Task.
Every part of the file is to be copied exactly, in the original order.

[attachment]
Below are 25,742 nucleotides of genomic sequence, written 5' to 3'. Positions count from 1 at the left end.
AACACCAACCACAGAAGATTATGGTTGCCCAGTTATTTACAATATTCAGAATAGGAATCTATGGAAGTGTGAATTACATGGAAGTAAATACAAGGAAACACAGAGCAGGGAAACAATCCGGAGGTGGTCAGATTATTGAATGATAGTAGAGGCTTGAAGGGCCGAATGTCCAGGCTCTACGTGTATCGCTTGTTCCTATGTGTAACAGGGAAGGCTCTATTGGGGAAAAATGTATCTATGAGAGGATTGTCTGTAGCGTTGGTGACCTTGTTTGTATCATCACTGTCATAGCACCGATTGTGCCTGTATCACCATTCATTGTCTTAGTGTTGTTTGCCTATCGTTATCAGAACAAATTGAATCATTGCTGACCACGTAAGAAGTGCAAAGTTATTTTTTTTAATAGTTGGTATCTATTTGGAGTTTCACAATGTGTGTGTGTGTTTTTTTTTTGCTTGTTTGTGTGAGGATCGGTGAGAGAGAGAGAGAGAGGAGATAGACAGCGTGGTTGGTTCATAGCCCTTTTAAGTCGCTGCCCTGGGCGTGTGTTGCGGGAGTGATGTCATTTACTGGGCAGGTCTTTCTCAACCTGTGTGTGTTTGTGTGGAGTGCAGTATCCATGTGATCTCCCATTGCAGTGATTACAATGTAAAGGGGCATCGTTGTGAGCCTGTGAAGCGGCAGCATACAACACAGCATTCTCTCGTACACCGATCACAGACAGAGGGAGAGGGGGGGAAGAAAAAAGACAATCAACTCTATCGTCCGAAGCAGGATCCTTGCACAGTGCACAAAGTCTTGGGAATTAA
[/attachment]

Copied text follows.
Below are 25,742 nucleotides of genomic sequence, written 5' to 3'. Positions count from 1 at the left end.
AACACCAACCACAGAAGATTATGGTTGCCCAGTTATTTACAATATTCAGAATAGGAATCTATGGAAGTGTGAATTACATGGAAGTAAATACAAGGAAACACAGAGCAGGGAAACAATCCGGAGGTGGTCAGATTATTGAATGATAGTAGAGGCTTGAAGGGCCGAATGTCCAGGCTCTACGTGTATCGCTTGTTCCTATGTGTAACAGGGAAGGCTCTATTGGGGAAAAATGTATCTATGAGAGGATTGTCTGTAGCGTTGGTGACCTTGTTTGTATCATCACTGTCATAGCACCGATTGTGCCTGTATCACCATTCATTGTCTTAGTGTTGTTTGCCTATCGTTATCAGAACAAATTGAATCATTGCTGACCACGTAAGAAGTGCAAAGTTATTTTTTTTAATAGTTGGTATCTATTTGGAGTTTCACAATGTGTGTGTGTGTTTTTTTTTTGCTTGTTTGTGTGAGGATCGGTGAGAGAGAGAGAGAGAGGAGATAGACAGCGTGGTTGGTTCATAGCCCTTTTAAGTCGCTGCCCTGGGCGTGTGTTGCGGGAGTGATGTCATTTACTGGGCAGGTCTTTCTCAACCTGTGTGTGTTTGTGTGGAGTGCAGTATCCATGTGATCTCCCATTGCAGTGATTACAATGTAAAGGGGCATCGTTGTGAGCCTGTGAAGCGGCAGCATACAACACAGCATTCTCTCGTACACCGATCACAGACAGAGGGAGAGGGGGGGAAGAAAAAAGACAATCAACTCTATCGTCCGAAGCAGGATCCTTGCACAGTGCACAAAGTCTTGGGAATTAA